“It is very difficult to break free from the prison of conformity and fixed false beliefs without changing our level of consciousness and awareness.” -Debasish Mridha
Years ago, as I was commuting home from work, I was listening to my favorite radio program, “Our Changing World,” presented by the late Earl Nightingale. (I actually corresponded with this great man, and later met him, but that is a story for another time.)
The title of this particular program was “What the Mind Believes.” Having studied psychology, I was intrigued by that title and listened more carefully than usual.
Earl Nightingale related a story about a workshop a well-known professor delivered to a group of college educators. During the workshop, the professor posed the following question to the participants: “If all the books on the art of moving human beings to action were condensed into one brief statement—what would that statement be?”
A lively discussion ensued, which lasted several hours. In fact, a small group of the participants was so intrigued by the question that they continued working on an answer long into the night. The next day, they presented their response.
“What the mind attends to, it considers; what it does not attend to, it dismisses. What the mind attends to continually, it believes. And what the mind believes, it eventually does.”
In other words, if you want to understand why people behave as they do, you have to first understand what they believe—beliefs drive behavior.
I was so struck by the profound truth I had just heard, that I momentarily forgot I was driving a car! I pulled over and carefully tried to remember what I had just heard, so I could use that wisdom to improve my life. The following day, I contacted the company that sponsored Earl Nightingale’s radio show and requested a transcript, and they sent me one.
I have pondered the above answer to that long-ago question hundreds of times during my life, and it continues to influence me to this day. For example, I now understand why “communities” tend to produce “clones” of those who inhabit them. Children are taught what the community believes—and only what the community believes. In essence, we are taught “what” to think—not “how” to think. Therefore, children grow up largely conforming to what they have been conditioned to think—for good or ill. If a member of the community dares question the accepted dogma (beliefs) of their community or, heaven forbid, research alternative points of view, they are often treated as pariahs and expelled socially—or even physically. In other words, there is incredibly strong pressure to conform.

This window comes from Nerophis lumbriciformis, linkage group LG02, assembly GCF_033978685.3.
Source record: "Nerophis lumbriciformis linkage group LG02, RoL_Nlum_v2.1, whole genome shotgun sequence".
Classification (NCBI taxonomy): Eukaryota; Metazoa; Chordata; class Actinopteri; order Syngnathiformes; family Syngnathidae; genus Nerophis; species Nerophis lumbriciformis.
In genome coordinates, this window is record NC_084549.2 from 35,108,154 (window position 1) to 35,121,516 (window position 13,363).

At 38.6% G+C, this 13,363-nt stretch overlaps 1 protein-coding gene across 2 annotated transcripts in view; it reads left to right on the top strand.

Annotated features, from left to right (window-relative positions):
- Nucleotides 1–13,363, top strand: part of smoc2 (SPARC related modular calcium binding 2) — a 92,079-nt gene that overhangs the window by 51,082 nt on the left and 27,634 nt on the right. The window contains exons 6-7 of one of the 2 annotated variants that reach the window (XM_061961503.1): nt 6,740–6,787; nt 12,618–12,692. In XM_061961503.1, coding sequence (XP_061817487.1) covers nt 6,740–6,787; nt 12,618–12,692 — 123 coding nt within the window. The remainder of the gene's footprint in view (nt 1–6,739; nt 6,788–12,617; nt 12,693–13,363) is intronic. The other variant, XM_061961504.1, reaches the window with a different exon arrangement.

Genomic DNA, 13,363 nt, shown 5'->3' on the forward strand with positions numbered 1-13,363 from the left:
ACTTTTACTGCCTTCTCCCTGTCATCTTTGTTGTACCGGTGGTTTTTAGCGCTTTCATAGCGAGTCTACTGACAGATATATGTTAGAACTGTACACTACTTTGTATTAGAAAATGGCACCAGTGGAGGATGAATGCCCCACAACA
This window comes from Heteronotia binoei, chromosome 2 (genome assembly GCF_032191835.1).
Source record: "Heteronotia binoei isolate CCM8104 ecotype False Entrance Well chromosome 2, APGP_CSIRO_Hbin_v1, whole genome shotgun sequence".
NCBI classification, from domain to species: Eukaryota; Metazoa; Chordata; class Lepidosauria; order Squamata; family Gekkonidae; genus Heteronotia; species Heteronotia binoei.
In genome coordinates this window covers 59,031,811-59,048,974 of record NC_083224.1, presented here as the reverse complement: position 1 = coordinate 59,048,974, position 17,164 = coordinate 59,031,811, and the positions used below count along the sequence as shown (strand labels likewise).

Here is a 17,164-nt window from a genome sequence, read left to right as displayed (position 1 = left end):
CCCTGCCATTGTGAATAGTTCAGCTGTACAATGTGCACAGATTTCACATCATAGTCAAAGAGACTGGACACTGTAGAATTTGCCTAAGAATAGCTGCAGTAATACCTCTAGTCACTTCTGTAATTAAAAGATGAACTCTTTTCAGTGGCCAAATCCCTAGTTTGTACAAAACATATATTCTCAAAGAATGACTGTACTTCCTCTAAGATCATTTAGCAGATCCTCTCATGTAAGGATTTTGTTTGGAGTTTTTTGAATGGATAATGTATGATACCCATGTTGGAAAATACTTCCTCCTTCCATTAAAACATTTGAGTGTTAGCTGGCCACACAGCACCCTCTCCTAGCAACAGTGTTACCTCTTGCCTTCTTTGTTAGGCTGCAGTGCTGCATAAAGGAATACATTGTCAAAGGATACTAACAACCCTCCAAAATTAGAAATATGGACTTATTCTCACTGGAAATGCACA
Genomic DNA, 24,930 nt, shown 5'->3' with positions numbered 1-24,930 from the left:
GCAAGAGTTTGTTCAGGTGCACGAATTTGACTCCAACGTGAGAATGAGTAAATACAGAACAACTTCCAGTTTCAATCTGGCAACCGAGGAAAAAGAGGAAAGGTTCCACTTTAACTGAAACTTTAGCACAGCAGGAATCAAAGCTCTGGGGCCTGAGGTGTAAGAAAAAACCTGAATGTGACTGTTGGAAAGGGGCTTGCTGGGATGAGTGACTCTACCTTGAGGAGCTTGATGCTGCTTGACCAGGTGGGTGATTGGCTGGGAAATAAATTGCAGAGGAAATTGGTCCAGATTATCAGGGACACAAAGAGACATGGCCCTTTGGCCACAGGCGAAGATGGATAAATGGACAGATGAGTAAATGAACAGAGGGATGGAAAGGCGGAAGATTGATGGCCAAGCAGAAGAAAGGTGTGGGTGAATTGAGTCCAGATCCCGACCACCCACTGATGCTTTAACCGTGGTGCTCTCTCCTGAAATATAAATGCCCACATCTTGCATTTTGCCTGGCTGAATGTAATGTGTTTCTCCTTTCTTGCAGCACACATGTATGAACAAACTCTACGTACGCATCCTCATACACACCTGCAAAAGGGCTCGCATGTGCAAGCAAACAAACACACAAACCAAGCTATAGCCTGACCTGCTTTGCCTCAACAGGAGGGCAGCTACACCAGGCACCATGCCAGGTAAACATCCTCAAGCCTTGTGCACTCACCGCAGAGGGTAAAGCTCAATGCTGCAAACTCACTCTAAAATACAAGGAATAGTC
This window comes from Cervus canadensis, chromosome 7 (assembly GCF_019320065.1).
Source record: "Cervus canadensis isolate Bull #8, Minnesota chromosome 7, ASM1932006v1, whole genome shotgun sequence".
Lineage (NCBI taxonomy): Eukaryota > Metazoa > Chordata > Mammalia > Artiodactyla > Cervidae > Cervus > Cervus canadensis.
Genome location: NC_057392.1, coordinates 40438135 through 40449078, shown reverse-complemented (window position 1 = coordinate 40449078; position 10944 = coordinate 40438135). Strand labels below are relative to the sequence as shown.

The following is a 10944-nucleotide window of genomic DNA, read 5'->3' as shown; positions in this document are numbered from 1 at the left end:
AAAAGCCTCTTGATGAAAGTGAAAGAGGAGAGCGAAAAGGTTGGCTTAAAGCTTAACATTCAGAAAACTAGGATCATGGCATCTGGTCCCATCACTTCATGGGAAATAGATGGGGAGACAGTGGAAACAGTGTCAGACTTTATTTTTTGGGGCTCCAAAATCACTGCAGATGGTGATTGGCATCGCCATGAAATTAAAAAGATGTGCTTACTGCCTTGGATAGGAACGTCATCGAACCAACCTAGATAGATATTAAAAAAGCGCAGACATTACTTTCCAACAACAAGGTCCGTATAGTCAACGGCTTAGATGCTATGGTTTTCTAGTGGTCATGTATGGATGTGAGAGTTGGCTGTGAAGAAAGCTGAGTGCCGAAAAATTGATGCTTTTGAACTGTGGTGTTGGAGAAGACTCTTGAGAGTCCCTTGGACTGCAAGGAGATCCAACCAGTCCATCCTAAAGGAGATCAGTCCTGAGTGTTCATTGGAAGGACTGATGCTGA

“People are not naturally skeptics, wondering if a single one of their intellectual habits can be reasonably preserved; they are dogmatists angrily confident of maintaining them all.” –George Santayana
Obviously, this is great news for those whose aim it is to control others. History is replete with examples—up to the current day—of organizations, large and small, that control people by controlling their access to information, and by carefully explaining how people should interpret the information they are given.